Naxos for the occasional hearer, Nimbus for the collector! I
leisure-larry | 08/08/2006
(5 out of 5 stars)
"If you are interested in the complete piano music by Szymanowski, you can choose between four single Naxos CD's with Martin Roscoe, or a 4 CD Set by Nimbus Records with Martin Jones. The Nimbus box costs a bit more than 4 x Naxos but with a free coupon code (virtual voucher) the prices end up equal, so price cannot matter. What does matter is the artist's performance, and the manner of the disc compilations. Roscoe needed 12 years (1994-2006) to complete the Naxos project and has won numerous awards and praise for it during that period, whereas Jones needed 1 year (1992-1993) only with no significant award; so objectively speaking, Roscoe's performance is 'better'..although there is nothing to criticize regarding Jones's perfect playing. In my crusty ears both performances sound very much alike, to be honest; so who plays should not matter either. Finally the most distinctive feature of the two releases is the compilation on each disc: Jones's is 100% chronological (op.1,3,4,8,10,14,etc.), so that you can find all(!) of the middle-Szymanowski on disc three; CD1&2 represent the early, and CD4 the late (CD4 has 100% the exact compilation as Marc-Andre Hamelin's recording on hyperion records!) composer. This makes listening to the CD's very very easy and comforting. In opposition, Roscoe seems to have mixed all operas arbitrarily on the discs and he even splitted the Mazurkas Op.50 and spread them on all four CD's. Strange thing to do! Sorry, i cannot detect any kind of logical order within the Roscoe release. You might like the element of surprise when listening to a Roscoe disc..but I find these illogical couplings with its arbitrary doses of early-middle-late Szymanowski rather irritating than enjoyable. It somewhat spoils the collector's edition *IMHO*. And that's maybe exactly the point of Naxos: Roscoe's CD's aim at the occasional listener who only wants *one* disc, representative for Szymanowski's oeuvre, and no matter which disc he chooses, it will always contain a similar dose of early, middle, and late. In our case, such devised marketing did not work for me! :P The booklet for Jones@Nimbus has 12 pages of true reading, excellent and detailed; the total times for his four CD's are 69.06, 66.06, 66.06, 67.34 (sum=4h29min); produced and copyright 1999.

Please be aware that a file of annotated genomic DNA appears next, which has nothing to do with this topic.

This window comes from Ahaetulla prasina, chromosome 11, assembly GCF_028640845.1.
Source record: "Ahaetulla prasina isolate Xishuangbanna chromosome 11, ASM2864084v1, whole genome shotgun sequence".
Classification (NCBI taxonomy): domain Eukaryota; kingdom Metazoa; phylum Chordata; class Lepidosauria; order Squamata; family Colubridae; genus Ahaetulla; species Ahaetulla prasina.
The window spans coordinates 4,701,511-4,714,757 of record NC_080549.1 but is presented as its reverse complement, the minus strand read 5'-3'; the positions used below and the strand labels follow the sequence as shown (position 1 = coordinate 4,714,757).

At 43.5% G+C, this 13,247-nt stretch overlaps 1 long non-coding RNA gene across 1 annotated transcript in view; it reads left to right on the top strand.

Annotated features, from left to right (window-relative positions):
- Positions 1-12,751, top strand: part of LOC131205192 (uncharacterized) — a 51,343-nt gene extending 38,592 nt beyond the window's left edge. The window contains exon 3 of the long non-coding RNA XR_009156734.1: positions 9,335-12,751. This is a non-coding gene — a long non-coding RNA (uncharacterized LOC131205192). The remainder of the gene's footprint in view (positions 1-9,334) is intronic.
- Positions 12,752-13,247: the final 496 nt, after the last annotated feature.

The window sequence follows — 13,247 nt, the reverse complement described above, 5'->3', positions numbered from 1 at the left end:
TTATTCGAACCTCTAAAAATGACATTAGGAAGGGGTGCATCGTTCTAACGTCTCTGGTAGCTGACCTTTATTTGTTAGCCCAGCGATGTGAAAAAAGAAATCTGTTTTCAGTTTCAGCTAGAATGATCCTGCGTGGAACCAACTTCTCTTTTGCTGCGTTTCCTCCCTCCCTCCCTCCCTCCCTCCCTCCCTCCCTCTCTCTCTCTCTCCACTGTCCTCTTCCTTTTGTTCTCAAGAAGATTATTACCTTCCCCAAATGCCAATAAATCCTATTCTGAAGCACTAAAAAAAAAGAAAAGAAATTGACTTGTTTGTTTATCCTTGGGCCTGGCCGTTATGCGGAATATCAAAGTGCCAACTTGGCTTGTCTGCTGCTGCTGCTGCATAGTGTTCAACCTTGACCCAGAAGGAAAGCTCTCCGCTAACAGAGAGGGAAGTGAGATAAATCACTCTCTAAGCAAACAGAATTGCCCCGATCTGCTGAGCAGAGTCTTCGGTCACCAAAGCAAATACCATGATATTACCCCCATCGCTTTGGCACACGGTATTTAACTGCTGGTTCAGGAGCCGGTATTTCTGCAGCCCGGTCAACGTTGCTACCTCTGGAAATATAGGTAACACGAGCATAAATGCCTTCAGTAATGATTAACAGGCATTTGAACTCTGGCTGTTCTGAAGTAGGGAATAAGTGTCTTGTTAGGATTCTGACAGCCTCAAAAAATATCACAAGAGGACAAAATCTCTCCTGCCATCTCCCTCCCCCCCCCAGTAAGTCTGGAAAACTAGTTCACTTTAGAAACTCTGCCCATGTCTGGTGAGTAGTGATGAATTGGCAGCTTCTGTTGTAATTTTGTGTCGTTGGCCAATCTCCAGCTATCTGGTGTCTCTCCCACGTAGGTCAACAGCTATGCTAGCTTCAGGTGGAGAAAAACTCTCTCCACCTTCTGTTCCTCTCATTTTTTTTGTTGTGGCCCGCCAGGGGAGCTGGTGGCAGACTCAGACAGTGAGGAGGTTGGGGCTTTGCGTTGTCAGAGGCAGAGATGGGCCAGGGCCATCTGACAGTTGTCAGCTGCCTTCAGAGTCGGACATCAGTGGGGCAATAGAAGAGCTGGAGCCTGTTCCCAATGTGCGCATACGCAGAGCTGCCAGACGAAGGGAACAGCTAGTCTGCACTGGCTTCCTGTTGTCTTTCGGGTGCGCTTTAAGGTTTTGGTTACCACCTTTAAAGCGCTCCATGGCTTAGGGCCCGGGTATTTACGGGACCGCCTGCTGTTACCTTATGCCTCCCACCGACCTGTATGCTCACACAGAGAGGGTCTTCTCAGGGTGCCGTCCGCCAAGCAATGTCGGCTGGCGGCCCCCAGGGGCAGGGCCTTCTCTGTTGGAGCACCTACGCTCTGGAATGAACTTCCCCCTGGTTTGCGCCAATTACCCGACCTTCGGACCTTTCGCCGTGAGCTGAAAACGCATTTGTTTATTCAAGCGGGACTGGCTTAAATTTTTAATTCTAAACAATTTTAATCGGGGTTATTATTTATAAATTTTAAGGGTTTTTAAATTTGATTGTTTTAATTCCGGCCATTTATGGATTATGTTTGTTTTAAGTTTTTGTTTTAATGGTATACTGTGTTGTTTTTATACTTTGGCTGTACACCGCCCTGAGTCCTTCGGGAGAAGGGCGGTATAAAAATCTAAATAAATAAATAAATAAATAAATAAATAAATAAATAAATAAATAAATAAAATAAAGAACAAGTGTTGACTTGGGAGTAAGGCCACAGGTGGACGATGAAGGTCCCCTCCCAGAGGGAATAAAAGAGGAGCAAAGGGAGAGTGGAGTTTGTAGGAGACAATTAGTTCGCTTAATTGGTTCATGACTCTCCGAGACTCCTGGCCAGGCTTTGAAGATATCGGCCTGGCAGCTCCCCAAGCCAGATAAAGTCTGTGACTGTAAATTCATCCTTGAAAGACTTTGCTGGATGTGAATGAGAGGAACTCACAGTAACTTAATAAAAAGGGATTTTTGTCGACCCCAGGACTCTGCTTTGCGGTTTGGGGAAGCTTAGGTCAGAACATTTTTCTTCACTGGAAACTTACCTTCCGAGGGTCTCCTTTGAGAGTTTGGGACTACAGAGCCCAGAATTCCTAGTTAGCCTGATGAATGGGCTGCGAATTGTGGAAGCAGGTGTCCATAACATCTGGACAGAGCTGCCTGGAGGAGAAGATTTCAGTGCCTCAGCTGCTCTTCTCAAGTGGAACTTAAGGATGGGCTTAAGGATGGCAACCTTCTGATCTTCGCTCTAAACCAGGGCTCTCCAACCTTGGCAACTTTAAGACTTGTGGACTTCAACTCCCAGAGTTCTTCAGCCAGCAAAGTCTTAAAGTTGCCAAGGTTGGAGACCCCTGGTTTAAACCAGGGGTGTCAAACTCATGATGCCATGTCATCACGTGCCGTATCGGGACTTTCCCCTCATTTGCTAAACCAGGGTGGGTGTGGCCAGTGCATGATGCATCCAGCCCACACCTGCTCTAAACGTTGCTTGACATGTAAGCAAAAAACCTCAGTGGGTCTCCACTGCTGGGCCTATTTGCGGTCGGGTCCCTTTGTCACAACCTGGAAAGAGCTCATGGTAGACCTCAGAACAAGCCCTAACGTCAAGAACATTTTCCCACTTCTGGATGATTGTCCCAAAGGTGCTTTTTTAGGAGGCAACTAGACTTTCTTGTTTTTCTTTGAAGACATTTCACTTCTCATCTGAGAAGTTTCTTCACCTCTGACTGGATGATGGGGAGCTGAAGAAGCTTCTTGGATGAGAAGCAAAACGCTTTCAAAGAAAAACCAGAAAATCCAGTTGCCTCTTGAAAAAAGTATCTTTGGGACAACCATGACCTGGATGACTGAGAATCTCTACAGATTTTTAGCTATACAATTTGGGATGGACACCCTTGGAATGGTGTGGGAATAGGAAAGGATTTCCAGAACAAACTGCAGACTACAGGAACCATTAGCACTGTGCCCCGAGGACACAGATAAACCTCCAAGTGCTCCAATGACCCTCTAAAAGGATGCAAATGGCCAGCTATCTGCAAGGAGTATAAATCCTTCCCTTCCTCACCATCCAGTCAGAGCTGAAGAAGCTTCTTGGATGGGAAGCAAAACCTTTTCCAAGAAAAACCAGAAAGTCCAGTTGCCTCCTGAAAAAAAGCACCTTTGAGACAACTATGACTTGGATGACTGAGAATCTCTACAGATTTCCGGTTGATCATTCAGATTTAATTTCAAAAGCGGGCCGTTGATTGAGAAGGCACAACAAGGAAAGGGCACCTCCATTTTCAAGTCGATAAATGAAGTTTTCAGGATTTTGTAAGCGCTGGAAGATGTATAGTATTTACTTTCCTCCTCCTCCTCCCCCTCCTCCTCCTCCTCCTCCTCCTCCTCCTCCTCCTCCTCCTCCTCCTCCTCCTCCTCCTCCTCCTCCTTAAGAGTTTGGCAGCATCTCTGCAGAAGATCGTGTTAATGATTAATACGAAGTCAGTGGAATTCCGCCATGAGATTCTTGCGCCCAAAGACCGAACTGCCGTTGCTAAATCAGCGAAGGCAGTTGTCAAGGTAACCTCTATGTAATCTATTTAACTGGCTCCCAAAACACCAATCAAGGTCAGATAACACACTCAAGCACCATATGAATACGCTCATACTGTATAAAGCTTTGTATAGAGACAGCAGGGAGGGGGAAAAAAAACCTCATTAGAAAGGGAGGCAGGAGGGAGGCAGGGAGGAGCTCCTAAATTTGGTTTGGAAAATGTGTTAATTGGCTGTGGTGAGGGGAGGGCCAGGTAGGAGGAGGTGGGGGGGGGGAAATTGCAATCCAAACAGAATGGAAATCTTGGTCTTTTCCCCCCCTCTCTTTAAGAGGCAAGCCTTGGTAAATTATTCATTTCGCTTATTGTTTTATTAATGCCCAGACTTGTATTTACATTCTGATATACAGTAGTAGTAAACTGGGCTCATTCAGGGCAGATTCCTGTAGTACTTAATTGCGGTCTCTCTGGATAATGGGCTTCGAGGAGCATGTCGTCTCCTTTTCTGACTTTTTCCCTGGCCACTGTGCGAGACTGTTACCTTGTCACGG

A last word on the music itself, if Bortikievich (Bortkiewicz) was the 'Russian Chopin', then Szymanowski must be called the 'Polish Scriabin^2': early-Szymanowski sounds like early-Scriabin, just with squared virtuosity and complexity; middle-Szymanowski sounds like late-Scriabin with double frenzy and intensity. So, if you enjoy Scriabin, you will like most of Szymanowski, bet?!"
Philip Spires | La Nucia, Spain | 02/04/2008
(5 out of 5 stars)
"The piano music of Karol Szymanowski deserves to be as well known as that of Chopin, Liszt and Bartok. I choose these names with care, since, to my ear, I can hear the influence of all three. We could add Debussy and Scriabin for good measure, but what I do not want to do is imply that the composer's style is some pot pourri, a pick and mix of other's inspiration. Far from it. Karol Szymanowski was very much his own master and the piano music charts his development form post-Chopin to true revolutionary and experimentalist.
But what is also worthy of comment is the playing of Martin Jones on these four discs. To maintain such quality of performance alongside such wonderful interpretation of this highly complex music is artistry indeed.
So don't be afraid of the name. If your ear can cope with Debussy and Ravel you can cope with this. If you would like to imagine where a mature Chopin might have taken his music then listen with care to the early works. And then in the later works, Karol Szymanowski melds harmonic complexity with the simplicity of the folk idiom. The results are remarkable.